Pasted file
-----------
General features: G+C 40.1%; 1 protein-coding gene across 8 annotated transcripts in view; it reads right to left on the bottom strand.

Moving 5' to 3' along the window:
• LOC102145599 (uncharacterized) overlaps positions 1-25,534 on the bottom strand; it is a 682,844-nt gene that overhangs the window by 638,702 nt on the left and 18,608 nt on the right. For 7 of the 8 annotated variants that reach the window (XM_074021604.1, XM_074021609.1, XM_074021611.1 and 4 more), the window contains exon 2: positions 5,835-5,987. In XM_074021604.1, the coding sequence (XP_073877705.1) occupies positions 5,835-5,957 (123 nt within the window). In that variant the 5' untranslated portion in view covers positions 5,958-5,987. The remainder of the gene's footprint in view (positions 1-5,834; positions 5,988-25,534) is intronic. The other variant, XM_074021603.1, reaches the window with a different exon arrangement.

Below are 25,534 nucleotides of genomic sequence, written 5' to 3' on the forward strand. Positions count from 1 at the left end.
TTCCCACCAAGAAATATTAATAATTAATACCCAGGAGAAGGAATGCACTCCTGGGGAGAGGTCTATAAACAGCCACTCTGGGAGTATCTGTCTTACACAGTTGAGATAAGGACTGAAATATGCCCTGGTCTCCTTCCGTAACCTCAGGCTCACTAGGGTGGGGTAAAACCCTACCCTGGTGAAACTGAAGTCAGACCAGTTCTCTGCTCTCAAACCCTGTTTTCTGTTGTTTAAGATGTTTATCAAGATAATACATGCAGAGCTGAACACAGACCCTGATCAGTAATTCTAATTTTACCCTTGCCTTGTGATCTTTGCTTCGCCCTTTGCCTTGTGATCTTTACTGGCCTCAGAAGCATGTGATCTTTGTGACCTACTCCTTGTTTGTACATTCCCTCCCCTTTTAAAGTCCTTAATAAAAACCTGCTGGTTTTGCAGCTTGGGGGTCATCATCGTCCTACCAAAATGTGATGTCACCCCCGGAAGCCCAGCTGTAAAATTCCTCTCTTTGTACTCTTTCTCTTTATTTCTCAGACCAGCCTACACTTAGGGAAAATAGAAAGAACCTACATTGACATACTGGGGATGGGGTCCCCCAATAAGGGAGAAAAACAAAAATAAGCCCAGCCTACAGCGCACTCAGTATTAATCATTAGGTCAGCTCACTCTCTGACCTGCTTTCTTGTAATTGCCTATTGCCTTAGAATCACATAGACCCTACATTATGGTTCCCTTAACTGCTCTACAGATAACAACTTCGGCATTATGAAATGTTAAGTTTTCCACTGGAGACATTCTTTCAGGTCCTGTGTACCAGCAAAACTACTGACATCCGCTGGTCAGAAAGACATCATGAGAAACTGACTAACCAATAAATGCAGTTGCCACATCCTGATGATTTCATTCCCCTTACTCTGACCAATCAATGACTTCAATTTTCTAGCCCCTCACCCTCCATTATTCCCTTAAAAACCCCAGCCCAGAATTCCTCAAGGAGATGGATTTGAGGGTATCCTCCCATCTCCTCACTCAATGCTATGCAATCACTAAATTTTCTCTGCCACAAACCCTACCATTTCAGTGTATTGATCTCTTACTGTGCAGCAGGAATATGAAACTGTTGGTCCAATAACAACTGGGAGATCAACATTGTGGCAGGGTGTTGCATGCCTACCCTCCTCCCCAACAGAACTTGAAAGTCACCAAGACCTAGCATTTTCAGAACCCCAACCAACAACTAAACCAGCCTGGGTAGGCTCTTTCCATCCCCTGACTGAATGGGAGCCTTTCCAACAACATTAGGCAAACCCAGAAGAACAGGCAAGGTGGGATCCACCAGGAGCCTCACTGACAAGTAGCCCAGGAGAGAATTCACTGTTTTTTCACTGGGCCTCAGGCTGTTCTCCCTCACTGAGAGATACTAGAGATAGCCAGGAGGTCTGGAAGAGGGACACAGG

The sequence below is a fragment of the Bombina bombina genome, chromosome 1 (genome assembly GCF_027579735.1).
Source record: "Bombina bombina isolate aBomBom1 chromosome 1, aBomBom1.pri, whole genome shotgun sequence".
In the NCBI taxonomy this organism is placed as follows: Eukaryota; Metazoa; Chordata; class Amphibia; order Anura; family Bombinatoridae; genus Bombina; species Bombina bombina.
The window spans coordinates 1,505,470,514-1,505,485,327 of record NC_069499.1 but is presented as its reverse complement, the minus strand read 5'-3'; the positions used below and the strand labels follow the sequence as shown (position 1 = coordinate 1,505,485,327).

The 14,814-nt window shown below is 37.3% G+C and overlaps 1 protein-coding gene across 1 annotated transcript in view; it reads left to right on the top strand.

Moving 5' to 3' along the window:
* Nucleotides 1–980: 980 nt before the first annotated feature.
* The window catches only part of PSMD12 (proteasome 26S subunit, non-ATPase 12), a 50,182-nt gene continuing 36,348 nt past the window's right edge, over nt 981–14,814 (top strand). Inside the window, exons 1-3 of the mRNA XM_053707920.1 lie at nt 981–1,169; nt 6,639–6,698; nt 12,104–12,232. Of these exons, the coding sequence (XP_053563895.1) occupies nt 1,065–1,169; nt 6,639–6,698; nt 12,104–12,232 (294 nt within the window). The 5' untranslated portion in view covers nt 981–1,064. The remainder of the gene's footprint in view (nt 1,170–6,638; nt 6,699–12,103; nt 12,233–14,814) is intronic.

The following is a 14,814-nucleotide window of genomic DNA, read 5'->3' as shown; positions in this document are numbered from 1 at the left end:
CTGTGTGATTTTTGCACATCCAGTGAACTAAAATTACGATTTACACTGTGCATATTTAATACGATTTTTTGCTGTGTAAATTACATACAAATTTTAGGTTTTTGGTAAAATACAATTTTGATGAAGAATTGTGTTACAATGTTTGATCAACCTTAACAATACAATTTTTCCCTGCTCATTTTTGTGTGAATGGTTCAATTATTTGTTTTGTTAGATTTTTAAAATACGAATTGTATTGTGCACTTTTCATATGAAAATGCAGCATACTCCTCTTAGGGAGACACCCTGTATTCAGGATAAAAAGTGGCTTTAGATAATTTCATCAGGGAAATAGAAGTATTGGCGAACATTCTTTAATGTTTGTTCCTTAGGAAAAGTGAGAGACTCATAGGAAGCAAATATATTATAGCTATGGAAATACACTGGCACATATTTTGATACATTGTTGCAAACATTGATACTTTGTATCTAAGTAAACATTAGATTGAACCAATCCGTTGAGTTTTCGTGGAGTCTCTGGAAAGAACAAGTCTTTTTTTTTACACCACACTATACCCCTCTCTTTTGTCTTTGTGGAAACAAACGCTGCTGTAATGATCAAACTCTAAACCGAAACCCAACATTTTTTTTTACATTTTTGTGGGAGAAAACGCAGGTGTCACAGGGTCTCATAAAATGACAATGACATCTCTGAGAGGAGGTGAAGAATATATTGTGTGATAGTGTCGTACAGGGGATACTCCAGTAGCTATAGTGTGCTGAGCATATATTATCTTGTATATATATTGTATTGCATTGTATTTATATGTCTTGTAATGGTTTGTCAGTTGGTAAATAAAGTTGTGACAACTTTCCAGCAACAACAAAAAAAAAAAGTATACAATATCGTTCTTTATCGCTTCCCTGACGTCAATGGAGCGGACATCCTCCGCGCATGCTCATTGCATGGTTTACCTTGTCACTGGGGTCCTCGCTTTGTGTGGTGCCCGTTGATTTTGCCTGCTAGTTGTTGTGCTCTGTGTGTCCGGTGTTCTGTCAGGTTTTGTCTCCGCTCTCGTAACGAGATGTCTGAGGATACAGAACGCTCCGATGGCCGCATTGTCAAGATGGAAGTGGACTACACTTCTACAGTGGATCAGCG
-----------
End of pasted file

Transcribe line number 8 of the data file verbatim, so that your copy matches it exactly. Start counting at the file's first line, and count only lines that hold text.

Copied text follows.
In the NCBI taxonomy this organism is placed as follows: Eukaryota; Metazoa; Chordata; class Amphibia; order Anura; family Bombinatoridae; genus Bombina; species Bombina bombina.